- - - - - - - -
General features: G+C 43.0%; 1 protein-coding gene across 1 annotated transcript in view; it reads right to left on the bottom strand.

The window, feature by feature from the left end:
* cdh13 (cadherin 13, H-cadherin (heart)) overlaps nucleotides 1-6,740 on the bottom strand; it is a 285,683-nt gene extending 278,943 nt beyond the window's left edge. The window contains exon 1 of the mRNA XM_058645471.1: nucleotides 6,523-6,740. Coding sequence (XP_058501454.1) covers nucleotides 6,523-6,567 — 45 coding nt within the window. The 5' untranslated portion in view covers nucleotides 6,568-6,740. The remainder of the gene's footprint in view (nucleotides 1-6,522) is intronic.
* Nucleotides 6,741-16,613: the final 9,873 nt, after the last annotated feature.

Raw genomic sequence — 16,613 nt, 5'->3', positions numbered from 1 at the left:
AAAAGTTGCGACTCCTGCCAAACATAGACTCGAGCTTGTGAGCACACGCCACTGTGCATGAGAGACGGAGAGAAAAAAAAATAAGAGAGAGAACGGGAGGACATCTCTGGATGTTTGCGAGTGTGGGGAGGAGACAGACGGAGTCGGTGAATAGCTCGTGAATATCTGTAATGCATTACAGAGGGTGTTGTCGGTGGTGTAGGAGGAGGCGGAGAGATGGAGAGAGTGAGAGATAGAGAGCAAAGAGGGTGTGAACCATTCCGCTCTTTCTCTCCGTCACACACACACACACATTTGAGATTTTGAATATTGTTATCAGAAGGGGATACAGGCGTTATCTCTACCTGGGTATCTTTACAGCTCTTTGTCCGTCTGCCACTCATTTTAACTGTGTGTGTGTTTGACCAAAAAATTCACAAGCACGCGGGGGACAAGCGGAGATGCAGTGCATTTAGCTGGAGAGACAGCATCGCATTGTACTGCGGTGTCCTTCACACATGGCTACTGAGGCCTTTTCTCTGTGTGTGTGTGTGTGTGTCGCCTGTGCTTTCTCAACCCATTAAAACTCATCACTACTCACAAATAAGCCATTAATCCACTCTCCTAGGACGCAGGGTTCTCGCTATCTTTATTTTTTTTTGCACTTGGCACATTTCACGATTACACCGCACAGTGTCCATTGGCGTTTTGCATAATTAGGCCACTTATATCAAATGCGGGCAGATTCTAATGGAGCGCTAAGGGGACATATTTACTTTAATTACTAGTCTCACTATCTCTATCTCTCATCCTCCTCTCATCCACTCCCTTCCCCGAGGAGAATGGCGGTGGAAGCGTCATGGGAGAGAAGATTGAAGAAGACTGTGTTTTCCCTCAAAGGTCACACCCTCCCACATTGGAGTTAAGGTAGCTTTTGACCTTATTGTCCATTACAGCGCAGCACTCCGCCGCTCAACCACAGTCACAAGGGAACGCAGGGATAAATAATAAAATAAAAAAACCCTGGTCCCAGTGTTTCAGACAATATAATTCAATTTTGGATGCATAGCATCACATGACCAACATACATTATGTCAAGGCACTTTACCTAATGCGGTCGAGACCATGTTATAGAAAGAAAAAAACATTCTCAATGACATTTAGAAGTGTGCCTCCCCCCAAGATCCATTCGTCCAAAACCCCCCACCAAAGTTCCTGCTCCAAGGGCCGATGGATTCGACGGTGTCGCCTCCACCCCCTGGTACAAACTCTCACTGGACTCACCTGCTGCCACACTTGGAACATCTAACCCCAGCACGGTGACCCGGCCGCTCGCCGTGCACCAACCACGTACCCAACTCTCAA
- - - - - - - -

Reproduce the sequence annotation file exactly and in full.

General features: G+C 43.0%; 1 protein-coding gene across 1 annotated transcript in view; it reads right to left on the bottom strand.

The window, feature by feature from the left end:
* cdh13 (cadherin 13, H-cadherin (heart)) overlaps nucleotides 1-6,740 on the bottom strand; it is a 285,683-nt gene extending 278,943 nt beyond the window's left edge. The window contains exon 1 of the mRNA XM_058645471.1: nucleotides 6,523-6,740. Coding sequence (XP_058501454.1) covers nucleotides 6,523-6,567 — 45 coding nt within the window. The 5' untranslated portion in view covers nucleotides 6,568-6,740. The remainder of the gene's footprint in view (nucleotides 1-6,522) is intronic.
* Nucleotides 6,741-16,613: the final 9,873 nt, after the last annotated feature.

Raw genomic sequence — 16,613 nt, 5'->3', positions numbered from 1 at the left:
AAAAGTTGCGACTCCTGCCAAACATAGACTCGAGCTTGTGAGCACACGCCACTGTGCATGAGAGACGGAGAGAAAAAAAAATAAGAGAGAGAACGGGAGGACATCTCTGGATGTTTGCGAGTGTGGGGAGGAGACAGACGGAGTCGGTGAATAGCTCGTGAATATCTGTAATGCATTACAGAGGGTGTTGTCGGTGGTGTAGGAGGAGGCGGAGAGATGGAGAGAGTGAGAGATAGAGAGCAAAGAGGGTGTGAACCATTCCGCTCTTTCTCTCCGTCACACACACACACACATTTGAGATTTTGAATATTGTTATCAGAAGGGGATACAGGCGTTATCTCTACCTGGGTATCTTTACAGCTCTTTGTCCGTCTGCCACTCATTTTAACTGTGTGTGTGTTTGACCAAAAAATTCACAAGCACGCGGGGGACAAGCGGAGATGCAGTGCATTTAGCTGGAGAGACAGCATCGCATTGTACTGCGGTGTCCTTCACACATGGCTACTGAGGCCTTTTCTCTGTGTGTGTGTGTGTGTGTCGCCTGTGCTTTCTCAACCCATTAAAACTCATCACTACTCACAAATAAGCCATTAATCCACTCTCCTAGGACGCAGGGTTCTCGCTATCTTTATTTTTTTTTGCACTTGGCACATTTCACGATTACACCGCACAGTGTCCATTGGCGTTTTGCATAATTAGGCCACTTATATCAAATGCGGGCAGATTCTAATGGAGCGCTAAGGGGACATATTTACTTTAATTACTAGTCTCACTATCTCTATCTCTCATCCTCCTCTCATCCACTCCCTTCCCCGAGGAGAATGGCGGTGGAAGCGTCATGGGAGAGAAGATTGAAGAAGACTGTGTTTTCCCTCAAAGGTCACACCCTCCCACATTGGAGTTAAGGTAGCTTTTGACCTTATTGTCCATTACAGCGCAGCACTCCGCCGCTCAACCACAGTCACAAGGGAACGCAGGGATAAATAATAAAATAAAAAAACCCTGGTCCCAGTGTTTCAGACAATATAATTCAATTTTGGATGCATAGCATCACATGACCAACATACATTATGTCAAGGCACTTTACCTAATGCGGTCGAGACCATGTTATAGAAAGAAAAAAACATTCTCAATGACATTTAGAAGTGTGCCTCCCCCCAAGATCCATTCGTCCAAAACCCCCCACCAAAGTTCCTGCTCCAAGGGCCGATGGATTCGACGGTGTCGCCTCCACCCCCTGGTACAAACTCTCACTGGACTCACCTGCTGCCACACTTGGAACATCTAACCCCAGCACGGTGACCCGGCCGCTCGCCGTGCACCAACCACGTACCCAACTCTCAA